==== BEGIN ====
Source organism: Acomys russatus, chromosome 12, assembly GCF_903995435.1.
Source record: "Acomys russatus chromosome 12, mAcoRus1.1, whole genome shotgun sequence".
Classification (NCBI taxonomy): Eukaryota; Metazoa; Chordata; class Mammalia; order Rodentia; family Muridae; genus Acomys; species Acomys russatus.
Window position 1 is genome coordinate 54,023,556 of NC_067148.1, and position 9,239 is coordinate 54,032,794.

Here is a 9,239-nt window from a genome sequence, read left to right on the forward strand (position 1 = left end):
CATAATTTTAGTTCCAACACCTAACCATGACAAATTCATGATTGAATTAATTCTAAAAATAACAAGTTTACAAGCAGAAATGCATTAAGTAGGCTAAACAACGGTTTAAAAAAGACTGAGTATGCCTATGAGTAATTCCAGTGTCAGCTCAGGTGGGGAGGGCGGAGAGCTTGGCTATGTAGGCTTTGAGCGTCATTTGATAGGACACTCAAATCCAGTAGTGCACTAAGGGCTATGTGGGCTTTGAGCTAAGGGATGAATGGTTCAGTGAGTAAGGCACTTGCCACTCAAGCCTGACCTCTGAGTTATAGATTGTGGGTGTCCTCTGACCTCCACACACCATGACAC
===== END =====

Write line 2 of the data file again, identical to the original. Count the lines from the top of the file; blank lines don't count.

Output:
Source record: "Acomys russatus chromosome 12, mAcoRus1.1, whole genome shotgun sequence".